Posts Tagged: process

Arthur Ou : ‘Test Screens’ Series (Photo-Media)

Arthur Ou is a Taiwanese artist currently living and working in New York. He is an Associate Professor of Photography at Parsons New School for Design in New York and is exhibiting in Sydney for the first time. He is showing a selection from his Test Screens series of innovative landscape photo-media works in which he intentionally interferes with the direct view by incorporating a layer of ‘drawing’ or ‘painting’ with light into the photographic space.

Arthur Ou : ‘Test Screens’ Series (Photo-Media)

Arthur Ou is a Taiwanese artist currently living and working in New York. He is an Associate Professor of Photography at Parsons New School for Design in New York and is exhibiting in Sydney for the first time. He is showing a selection from his Test Screens series of innovative landscape photo-media works in which he intentionally interferes with the direct view by incorporating a layer of ‘drawing’ or ‘painting’ with light into the photographic space.

Kikuji Kawada : ‘Chizu – The Map’ Series (Photography Book)

No photobook has been more successful in combining graphic design with complex photographic narrative… [as its] various layers inside [are] peeled away like archaeological strata, the whole process of viewing the book becomes one of uncovering and contemplating the ramifications of recent Japanese history

Kikuji Kawada : ‘Chizu – The Map’ Series (Photography Book)

No photobook has been more successful in combining graphic design with complex photographic narrative… [as its] various layers inside [are] peeled away like archaeological strata, the whole process of viewing the book becomes one of uncovering and contemplating the ramifications of recent Japanese history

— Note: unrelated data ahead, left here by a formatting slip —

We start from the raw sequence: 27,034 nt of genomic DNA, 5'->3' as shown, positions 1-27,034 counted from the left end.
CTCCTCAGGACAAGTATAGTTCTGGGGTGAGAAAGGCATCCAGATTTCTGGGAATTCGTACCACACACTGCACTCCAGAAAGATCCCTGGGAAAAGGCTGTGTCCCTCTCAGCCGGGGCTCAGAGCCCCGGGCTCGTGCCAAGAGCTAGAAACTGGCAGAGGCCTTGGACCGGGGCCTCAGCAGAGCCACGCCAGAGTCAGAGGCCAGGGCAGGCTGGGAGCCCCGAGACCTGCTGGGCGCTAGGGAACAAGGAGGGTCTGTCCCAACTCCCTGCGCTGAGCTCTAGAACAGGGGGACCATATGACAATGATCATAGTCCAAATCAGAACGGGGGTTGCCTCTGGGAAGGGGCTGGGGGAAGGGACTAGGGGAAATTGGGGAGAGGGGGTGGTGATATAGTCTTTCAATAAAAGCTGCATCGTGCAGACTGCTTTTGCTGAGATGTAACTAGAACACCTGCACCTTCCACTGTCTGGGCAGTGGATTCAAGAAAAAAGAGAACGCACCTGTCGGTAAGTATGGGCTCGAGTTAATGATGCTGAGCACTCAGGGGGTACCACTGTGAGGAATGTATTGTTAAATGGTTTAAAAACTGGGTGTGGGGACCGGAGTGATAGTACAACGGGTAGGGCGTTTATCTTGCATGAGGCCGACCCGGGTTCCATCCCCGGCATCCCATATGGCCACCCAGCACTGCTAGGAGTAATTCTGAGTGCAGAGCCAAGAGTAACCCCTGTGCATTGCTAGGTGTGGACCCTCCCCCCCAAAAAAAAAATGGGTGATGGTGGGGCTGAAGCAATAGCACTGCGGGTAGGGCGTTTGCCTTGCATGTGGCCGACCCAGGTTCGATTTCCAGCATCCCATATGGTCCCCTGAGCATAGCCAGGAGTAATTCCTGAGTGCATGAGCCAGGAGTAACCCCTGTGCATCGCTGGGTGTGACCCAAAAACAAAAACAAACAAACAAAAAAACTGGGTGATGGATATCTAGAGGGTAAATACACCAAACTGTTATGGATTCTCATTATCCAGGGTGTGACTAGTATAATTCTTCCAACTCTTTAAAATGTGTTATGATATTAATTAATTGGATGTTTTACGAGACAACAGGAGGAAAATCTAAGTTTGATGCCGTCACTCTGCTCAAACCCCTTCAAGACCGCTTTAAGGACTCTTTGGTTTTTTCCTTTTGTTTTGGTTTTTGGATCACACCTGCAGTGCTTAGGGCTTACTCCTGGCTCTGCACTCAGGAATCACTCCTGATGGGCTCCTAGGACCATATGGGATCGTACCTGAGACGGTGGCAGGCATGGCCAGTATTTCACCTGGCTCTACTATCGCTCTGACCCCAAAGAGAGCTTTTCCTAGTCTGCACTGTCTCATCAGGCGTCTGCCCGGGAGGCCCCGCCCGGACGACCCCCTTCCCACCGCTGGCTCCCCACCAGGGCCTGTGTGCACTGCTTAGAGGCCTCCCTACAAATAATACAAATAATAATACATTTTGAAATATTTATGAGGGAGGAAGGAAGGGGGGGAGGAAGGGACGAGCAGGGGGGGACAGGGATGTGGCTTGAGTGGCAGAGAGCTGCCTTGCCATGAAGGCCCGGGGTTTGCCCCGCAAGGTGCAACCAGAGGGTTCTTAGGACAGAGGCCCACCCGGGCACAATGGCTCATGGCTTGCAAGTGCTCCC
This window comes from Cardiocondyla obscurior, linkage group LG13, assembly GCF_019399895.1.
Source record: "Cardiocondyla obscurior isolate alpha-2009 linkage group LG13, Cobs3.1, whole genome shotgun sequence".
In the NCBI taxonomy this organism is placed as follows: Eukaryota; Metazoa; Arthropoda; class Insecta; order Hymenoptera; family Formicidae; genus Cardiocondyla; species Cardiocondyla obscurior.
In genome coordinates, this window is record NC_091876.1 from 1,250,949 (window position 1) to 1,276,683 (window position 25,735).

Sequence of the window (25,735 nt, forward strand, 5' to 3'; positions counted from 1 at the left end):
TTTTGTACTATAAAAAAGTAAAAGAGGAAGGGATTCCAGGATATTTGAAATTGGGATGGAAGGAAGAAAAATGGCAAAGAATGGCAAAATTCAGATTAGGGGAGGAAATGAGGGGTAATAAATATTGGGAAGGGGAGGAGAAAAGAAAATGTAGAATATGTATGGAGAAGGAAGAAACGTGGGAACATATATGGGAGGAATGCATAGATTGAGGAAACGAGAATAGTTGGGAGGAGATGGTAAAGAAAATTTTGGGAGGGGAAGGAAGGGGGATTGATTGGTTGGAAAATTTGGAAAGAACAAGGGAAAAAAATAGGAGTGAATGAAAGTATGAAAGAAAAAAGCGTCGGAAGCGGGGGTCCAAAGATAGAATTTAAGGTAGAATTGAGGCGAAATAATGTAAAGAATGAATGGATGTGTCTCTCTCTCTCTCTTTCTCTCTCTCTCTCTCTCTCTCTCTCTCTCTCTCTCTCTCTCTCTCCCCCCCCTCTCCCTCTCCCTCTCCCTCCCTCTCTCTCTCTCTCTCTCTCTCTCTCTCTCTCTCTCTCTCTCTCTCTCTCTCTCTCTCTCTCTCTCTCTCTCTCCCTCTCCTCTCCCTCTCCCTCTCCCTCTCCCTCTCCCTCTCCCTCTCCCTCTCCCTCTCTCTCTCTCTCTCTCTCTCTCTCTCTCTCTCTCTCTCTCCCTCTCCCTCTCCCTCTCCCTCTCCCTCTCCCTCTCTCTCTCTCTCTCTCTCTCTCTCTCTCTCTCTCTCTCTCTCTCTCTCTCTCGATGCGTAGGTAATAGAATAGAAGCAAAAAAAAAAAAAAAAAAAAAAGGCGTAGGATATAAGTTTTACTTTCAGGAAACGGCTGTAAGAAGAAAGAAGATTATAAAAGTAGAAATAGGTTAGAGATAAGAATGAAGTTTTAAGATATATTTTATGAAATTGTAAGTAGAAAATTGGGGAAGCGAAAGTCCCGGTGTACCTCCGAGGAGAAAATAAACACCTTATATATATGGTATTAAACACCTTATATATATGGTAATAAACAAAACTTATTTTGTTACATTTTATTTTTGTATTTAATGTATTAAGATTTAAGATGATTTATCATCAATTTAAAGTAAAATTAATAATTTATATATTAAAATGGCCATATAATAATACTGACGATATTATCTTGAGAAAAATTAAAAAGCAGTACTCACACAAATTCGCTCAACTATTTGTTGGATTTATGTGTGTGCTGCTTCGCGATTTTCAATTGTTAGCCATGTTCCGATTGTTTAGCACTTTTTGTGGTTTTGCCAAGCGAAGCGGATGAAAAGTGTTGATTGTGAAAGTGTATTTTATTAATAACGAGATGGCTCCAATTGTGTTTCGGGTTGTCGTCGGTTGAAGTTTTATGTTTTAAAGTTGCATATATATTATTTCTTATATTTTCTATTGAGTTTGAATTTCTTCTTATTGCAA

Stephen Inggs : Photography Series

These works consists of powerful yet delicate large scale photographs, each one hand-coated with silver gelatin emulsion onto 100% cotton mould-made paper, using traditional techniques. The handmade, tactile and physical aspects of this process are used to underline the references to history, transience and the overlooked object. Each piece is therefore a unique and original work of art.

Stephen Inggs : Photography Series

These works consists of powerful yet delicate large scale photographs, each one hand-coated with silver gelatin emulsion onto 100% cotton mould-made paper, using traditional techniques. The handmade, tactile and physical aspects of this process are used to underline the references to history, transience and the overlooked object. Each piece is therefore a unique and original work of art.

Hans-Christian Schink : ’1h’ Series (Photography)

Photography is centered on light and time. Typically, they’re not independent – the amount of light available tends to determine the amount of time needed for a photograph. Exposure usually needs to be done properly, because not doing so results in all kinds of unwanted effects, such as under or overexposed images. Of course, this needn’t necessarily be bad.

Hans-Christian Schink : ’1h’ Series (Photography)

Photography is centered on light and time. Typically, they’re not independent – the amount of light available tends to determine the amount of time needed for a photograph. Exposure usually needs to be done properly, because not doing so results in all kinds of unwanted effects, such as under or overexposed images. Of course, this needn’t necessarily be bad.